At another station, students work with Hurley to identify pieces of winter apparel. The students then reproduce the items they just learned through their own drawings of snowmen. This is the second year some of the refugee students have seen snow. Although the students may still be adapting to the Missouri climate, some enjoy the cold weather; Rebeka said she likes playing outside in the snow.

Learning jokes, learning games

In the same way that some of the refugee students know what to expect at the beginning of winter, they are growing accustomed to life in the classroom. Although they still rely on ELL classes to help their English, they are becoming more of a presence in their other classes.

"The boys (Gire and Desire) have been more outward socially," said John Nies, Gire and Desire's fifth-grade teacher. "They’ve been involved with making jokes, humor. It’s easier to get them involved."

Nies said that Gire and Desire are very much a part of the class. Although they cannot participate in every discussion, Nies said, "Whenever they raise their hands, like in a math discussion, I make it a point to call on them and then make their answers relative to the discussion. It’s always a positive thing for them to speak up in the classroom."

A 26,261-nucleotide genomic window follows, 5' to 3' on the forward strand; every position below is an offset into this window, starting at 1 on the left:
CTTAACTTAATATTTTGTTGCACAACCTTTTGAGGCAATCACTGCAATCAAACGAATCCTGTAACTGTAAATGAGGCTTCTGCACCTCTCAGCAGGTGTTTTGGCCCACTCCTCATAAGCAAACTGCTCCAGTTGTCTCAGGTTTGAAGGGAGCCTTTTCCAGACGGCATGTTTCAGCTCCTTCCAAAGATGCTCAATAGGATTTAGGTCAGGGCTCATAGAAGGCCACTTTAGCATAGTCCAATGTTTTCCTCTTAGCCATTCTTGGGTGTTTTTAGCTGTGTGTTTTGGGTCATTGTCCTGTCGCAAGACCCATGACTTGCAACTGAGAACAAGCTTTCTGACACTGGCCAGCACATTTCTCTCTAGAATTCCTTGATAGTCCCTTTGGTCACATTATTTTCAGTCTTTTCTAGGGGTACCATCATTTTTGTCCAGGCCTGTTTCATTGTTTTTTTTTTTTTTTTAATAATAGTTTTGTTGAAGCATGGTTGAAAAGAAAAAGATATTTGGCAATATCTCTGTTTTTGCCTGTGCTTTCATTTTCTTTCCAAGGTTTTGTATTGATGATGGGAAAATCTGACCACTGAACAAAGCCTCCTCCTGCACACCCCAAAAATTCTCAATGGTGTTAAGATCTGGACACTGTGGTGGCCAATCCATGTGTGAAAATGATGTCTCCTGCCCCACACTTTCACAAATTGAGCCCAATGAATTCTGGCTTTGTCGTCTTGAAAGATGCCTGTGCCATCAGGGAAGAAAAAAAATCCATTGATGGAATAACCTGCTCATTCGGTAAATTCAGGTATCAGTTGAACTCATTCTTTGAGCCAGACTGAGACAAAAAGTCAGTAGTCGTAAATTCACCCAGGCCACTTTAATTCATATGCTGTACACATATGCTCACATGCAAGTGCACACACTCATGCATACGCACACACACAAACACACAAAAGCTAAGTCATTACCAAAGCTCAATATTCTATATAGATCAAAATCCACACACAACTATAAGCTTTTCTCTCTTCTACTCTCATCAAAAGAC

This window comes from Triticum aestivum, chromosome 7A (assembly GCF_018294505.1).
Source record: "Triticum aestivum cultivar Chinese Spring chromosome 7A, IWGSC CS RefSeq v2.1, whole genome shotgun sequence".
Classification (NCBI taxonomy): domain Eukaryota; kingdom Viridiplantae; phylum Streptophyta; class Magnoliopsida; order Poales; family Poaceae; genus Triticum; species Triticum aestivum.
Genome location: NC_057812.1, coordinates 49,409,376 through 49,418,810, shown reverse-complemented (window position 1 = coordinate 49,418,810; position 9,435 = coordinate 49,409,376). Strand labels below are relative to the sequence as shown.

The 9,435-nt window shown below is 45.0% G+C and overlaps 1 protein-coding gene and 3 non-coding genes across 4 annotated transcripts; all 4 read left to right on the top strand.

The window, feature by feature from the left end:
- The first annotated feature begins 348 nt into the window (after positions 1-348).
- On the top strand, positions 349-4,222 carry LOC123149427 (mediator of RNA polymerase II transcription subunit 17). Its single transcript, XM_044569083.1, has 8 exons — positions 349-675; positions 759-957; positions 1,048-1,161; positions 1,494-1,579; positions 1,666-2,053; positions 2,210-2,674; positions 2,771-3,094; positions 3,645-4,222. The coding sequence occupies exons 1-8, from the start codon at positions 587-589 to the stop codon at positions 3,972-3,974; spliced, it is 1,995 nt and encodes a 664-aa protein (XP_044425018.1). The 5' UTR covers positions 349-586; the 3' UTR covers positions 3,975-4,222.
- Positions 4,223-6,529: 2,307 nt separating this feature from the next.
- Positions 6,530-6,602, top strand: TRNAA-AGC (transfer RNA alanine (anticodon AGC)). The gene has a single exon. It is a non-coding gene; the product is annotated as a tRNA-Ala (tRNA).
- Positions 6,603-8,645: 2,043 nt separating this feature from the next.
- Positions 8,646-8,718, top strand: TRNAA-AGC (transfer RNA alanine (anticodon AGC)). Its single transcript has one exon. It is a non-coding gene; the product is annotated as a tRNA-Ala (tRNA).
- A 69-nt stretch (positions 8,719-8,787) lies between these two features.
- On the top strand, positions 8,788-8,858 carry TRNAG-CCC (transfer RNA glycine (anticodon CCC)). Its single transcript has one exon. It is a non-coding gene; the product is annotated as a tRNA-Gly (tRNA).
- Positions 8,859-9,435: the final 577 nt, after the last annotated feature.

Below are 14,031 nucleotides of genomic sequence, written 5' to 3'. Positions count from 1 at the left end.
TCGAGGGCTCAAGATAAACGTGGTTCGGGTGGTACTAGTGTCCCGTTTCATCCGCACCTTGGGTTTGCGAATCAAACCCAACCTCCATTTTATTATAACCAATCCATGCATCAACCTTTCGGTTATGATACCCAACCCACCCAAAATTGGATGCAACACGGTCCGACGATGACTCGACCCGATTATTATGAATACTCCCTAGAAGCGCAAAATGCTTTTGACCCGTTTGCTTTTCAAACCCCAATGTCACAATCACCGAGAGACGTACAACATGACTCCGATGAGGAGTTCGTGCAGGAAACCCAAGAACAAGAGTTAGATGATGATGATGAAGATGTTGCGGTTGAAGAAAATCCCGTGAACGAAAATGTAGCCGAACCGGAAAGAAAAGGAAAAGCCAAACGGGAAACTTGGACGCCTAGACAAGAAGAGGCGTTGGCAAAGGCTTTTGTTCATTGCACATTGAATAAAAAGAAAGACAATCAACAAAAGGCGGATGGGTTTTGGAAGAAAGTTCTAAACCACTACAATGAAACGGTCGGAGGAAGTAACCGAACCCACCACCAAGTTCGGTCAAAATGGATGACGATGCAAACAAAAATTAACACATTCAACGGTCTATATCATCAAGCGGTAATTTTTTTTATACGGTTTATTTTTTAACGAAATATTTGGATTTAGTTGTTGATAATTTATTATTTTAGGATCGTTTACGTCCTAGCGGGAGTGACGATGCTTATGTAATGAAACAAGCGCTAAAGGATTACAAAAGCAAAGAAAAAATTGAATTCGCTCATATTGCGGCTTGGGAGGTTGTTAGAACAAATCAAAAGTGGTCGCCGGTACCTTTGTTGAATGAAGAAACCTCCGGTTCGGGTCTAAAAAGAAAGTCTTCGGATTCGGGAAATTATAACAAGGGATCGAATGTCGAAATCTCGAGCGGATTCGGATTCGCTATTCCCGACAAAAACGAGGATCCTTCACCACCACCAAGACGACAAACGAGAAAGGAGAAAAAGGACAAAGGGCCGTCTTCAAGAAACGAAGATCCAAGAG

“They’re both very very bright and that’s evident ... when we play math games. They pick up on the rules quick," Nies said. "They’re able to play even though they can’t formalize their ideas and concepts in English. They can still demonstrate it through pictures and playing the games and things like that.”

Nies said he gives Desire and Gire assignments that involve more pictures than their classmates. For Desire, in particular, pictures help him understand the material. Hunt noticed it, too, in his sessions with Desire and said the boy responded most to learning visually.

"He’s a truly amazing artist," Nies said.

Desire is also a perfectionist. For example, when Nies assigned him a map project, it took several drafts before he was satisfied with the results.

"The first one he did would have received a wonderful grade from me," Nies said, "but he threw it away anyway and kept working on another one, until it was his best work, according to him."